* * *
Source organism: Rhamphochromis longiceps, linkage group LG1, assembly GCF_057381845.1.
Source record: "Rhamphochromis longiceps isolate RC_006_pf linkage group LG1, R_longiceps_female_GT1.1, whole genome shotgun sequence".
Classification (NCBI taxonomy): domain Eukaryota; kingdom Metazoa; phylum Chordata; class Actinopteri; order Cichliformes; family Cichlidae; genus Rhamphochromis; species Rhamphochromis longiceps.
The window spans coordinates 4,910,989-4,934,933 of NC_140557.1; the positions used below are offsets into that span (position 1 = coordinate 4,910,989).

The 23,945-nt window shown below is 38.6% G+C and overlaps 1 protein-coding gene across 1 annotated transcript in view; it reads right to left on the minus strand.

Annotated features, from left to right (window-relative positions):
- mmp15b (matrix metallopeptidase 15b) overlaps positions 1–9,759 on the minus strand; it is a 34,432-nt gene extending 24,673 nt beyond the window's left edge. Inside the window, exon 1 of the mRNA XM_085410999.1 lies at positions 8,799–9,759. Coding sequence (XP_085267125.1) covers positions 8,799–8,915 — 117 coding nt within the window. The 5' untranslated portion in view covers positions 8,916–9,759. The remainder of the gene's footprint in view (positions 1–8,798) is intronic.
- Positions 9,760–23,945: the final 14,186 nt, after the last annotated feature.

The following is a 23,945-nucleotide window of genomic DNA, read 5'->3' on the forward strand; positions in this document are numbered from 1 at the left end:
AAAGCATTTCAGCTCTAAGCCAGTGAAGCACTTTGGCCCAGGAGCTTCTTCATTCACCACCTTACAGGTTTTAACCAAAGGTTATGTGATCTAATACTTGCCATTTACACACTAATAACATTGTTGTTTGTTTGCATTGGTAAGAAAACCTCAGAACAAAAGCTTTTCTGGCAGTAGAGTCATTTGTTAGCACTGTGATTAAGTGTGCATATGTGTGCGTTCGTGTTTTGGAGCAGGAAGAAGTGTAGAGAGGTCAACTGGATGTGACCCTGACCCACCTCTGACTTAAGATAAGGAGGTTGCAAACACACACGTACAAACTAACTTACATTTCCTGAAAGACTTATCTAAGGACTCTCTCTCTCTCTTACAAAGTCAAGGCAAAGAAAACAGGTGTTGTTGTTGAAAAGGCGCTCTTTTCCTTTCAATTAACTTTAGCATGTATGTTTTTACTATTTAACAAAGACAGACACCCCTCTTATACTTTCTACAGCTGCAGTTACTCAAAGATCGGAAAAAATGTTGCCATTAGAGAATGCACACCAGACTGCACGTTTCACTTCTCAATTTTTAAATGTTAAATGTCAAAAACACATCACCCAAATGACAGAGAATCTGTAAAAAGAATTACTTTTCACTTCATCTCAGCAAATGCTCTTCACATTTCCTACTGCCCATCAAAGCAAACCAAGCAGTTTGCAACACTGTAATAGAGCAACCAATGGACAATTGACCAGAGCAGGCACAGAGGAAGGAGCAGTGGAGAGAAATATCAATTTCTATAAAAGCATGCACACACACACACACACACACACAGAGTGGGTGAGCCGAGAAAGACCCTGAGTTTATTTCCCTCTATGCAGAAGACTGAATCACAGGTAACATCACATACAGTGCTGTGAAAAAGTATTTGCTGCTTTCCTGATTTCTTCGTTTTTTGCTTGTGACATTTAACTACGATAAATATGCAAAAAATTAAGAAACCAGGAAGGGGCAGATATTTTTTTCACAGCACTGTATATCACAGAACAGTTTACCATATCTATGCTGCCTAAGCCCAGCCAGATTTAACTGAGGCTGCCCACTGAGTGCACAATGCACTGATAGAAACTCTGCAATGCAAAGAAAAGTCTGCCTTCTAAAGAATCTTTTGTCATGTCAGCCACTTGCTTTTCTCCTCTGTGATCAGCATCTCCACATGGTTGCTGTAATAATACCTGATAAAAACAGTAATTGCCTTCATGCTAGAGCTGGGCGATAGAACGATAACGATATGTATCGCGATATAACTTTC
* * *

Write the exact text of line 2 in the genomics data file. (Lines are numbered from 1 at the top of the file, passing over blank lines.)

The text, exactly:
Source record: "Rhamphochromis longiceps isolate RC_006_pf linkage group LG1, R_longiceps_female_GT1.1, whole genome shotgun sequence".